A New Frontier for The Globalisation Of Terrorism

Sub-Saharan countries are about to helplessly witness a new geopolitical era. Alliances forged between Islamic extremist groups and criminal organisations throughout the Sahel threaten state sovereignty and pose significant threats to both regional and international security.

The impacts of the Libyan civil war are still perceptible as the flow of weapons continues to militarise jihadist movements in the region. Western interests are dangerously confronted by the radicalisation of the local population who are targeted by fundamentalist groups capitalising on the shortcomings of weak states.

“Once I am gone, Libya will turn into the headquarters of a new war against Europe and America,” predicted Colonel Muammar Qadhafi shortly before his death in October 2011.

While his motives for making the assertion can be disputed, there is mounting evidence of an increase in both the size and capabilities of extremist groups in Libya, Mali, and the broader Sahel region. The name ‘Sahelistan’ has been given to the vast expanse of central Sahara comprising southern regions of Morocco, Algeria, Tunisia and Libya and northern areas of Mali, Niger, Chad and Sudan. As implied by the name, Sahelistan is a region that defies state boundaries and rule of law.

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Sahelistan comprises 7,500 kilometres of lawless land that has long been a safe haven for drug and arms traffickers, and more recently, human trafficking and terrorist activity. It is the vastness of the territory and lack of traditional state power that present unique challenges to those seeking to reign in these destructive forces. As acknowledged by the rebel leaders in Sahelistan themselves, Western countries will not be able to simply appoint a West-leaning leader into power as they have done previously in Iraq and Afghanistan.

Sahelistan’s thousands of armed men belong to various, at times overlapping, entities including: nomadic Tuareg rebel groups (primarily in Mali), IS-affiliated Boko Haram (based in Nigeria), Al Qaeda in the Islamic Maghreb (AQIM), the Movement for Oneness and Jihad in West Africa (MUJAO), and Ansar Dine.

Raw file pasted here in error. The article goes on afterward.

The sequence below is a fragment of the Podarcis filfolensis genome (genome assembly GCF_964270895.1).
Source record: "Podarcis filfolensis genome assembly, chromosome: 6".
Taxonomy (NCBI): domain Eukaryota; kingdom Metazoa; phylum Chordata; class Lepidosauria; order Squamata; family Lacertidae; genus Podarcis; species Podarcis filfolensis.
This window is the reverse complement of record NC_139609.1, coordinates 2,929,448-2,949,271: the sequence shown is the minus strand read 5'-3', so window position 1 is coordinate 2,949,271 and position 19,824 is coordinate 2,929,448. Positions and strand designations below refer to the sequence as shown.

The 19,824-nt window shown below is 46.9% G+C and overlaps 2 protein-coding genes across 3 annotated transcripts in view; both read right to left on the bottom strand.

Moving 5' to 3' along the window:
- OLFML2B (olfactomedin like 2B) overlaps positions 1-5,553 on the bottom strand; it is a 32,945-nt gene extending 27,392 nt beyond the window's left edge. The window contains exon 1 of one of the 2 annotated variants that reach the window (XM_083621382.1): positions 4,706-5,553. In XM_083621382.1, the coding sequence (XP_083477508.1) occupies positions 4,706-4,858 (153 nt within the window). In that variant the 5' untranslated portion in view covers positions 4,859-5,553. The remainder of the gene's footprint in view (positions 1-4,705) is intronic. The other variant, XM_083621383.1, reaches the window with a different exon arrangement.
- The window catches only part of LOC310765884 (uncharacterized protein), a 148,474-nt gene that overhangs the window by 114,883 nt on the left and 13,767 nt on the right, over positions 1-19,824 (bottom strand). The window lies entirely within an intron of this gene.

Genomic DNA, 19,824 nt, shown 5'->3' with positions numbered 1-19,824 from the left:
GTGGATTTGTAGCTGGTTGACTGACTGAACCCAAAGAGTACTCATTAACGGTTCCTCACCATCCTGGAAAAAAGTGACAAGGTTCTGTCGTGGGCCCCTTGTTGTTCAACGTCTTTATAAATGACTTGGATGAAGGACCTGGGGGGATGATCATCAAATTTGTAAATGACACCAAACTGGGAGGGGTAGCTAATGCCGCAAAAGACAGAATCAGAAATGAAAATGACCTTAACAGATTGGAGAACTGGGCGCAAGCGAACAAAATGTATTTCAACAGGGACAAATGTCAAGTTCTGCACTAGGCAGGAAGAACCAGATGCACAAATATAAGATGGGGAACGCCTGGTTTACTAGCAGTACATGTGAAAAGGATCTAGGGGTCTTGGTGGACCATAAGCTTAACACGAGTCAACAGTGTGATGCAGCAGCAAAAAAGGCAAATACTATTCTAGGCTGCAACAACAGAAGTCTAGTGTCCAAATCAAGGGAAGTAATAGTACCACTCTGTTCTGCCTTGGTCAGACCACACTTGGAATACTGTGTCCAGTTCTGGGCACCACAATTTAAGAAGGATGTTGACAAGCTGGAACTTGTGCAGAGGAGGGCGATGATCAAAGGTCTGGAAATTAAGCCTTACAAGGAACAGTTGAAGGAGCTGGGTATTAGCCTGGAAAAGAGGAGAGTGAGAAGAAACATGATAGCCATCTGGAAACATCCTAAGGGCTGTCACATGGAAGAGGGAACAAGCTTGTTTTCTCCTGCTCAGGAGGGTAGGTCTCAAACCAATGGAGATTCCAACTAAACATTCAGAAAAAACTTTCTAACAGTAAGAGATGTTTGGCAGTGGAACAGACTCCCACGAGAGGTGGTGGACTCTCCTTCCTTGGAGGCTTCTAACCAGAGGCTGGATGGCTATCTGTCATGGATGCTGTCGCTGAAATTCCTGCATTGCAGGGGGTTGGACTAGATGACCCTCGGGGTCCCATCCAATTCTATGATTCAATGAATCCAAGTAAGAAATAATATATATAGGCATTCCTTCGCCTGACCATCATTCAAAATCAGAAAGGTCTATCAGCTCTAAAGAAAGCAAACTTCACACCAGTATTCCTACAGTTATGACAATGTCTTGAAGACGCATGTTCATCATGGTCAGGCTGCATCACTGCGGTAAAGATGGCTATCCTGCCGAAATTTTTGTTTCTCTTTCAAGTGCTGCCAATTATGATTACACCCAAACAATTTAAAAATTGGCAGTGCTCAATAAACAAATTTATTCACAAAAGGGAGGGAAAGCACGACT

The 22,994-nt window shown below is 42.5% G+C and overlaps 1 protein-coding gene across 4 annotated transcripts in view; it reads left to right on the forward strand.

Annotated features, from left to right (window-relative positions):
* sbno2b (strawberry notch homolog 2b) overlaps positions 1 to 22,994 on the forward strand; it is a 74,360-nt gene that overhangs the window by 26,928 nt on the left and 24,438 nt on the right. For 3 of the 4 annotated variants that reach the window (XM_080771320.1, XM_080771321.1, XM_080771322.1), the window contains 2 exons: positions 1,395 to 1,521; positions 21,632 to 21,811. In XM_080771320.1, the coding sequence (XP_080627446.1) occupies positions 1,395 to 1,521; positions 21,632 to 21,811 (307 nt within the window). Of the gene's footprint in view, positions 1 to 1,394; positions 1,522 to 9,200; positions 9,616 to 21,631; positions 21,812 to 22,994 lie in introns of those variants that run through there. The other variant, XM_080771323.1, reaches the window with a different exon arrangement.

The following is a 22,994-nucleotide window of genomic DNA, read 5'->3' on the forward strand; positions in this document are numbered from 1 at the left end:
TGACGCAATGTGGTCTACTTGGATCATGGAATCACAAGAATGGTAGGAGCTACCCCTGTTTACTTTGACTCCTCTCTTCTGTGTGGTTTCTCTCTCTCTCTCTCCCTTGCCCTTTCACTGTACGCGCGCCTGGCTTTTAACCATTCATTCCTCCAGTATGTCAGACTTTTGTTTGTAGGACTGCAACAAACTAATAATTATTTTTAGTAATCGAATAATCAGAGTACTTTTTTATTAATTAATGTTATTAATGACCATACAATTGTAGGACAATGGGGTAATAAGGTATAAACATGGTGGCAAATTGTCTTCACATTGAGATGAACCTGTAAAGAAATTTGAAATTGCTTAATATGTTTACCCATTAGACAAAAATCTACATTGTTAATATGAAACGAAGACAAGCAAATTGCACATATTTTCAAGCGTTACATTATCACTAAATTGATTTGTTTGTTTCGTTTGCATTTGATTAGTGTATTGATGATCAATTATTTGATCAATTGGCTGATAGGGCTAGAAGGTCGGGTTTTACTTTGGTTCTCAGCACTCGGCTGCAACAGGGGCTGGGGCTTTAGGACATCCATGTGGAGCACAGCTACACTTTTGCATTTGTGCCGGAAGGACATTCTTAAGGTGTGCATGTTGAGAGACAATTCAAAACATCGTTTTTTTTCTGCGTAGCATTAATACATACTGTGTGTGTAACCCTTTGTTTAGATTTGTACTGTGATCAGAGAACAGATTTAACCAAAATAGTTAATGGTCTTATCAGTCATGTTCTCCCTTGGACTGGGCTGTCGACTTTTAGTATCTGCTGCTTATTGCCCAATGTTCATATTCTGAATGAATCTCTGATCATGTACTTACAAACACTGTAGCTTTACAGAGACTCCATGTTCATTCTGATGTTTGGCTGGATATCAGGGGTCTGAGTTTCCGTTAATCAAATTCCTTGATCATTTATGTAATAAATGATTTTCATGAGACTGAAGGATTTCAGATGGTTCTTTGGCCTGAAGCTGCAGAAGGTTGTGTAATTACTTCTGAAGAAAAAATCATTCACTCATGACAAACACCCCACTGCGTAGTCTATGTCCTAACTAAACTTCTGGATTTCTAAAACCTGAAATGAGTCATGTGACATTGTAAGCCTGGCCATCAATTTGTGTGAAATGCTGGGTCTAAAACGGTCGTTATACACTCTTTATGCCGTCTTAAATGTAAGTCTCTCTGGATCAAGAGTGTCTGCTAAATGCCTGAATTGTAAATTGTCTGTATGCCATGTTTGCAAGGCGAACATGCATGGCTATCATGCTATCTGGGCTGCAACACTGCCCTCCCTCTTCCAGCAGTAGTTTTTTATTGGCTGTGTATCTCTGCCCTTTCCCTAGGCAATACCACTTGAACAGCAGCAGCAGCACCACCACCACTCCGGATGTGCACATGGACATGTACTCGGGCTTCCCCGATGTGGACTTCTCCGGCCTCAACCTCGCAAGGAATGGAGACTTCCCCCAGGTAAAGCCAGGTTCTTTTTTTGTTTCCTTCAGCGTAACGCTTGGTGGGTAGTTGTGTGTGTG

While all of these groups have their own hierarchies, there are growing linkages, collaboration, and consolidations between these groups and the international leadership of Al Qaeda and Islamic State that presents serious threats to regional and international security. Orchestrating some of these significant consolidation efforts are two local leaders the potential to fundamentally alter Sahelistan’s geopolitical landscape: Iyad Ag Ghaly and Hamadoun Kufa.

Iyad Ag Ghaly: The rebel in rich man’s clothes

Iyad Ag Ghaly, also known as Abū al-Faḍl, was born in 1955 to a noble family of the Ifoghas tribe in northeast Mali. Despite his elevated status, Ghaly was not immune to the impacts of the droughts, rebellions and unrest following Mali’s independence from France in 1960. In the 1980s he, like many other Tuaregs (inhabitants of the Saharan interior of North Africa), joined Gadhafi’s Islamic Legion in Libya where he received military training and excelled in weaponry. Recognising his talent, Gadhafi sent Ghaly on missions to Lebanon and Chad where he participated in the coup of President Habré.

After Gadhafi dismantled the Legion in 1987, Ghaly swapped his military uniform for that of the Tuareg rebellion and soon became a regional icon in the movement for an autonomous Azawad, the region of Northern Mali that has long protested state rule by a government more attentive to the economically privileged South. Whatever his political inclinations, other personal motivations soon became apparent when Ghaly wielded his networks and influence to broker negotiations between the Tuaregs and the Malian government and between foreign governments and AQIM for the release of hostages. In return for his efforts, Ghaly received undisclosed, but reportedly large sums of money as well as a diplomatic posting in Saudi Arabia… Click HERE to read full article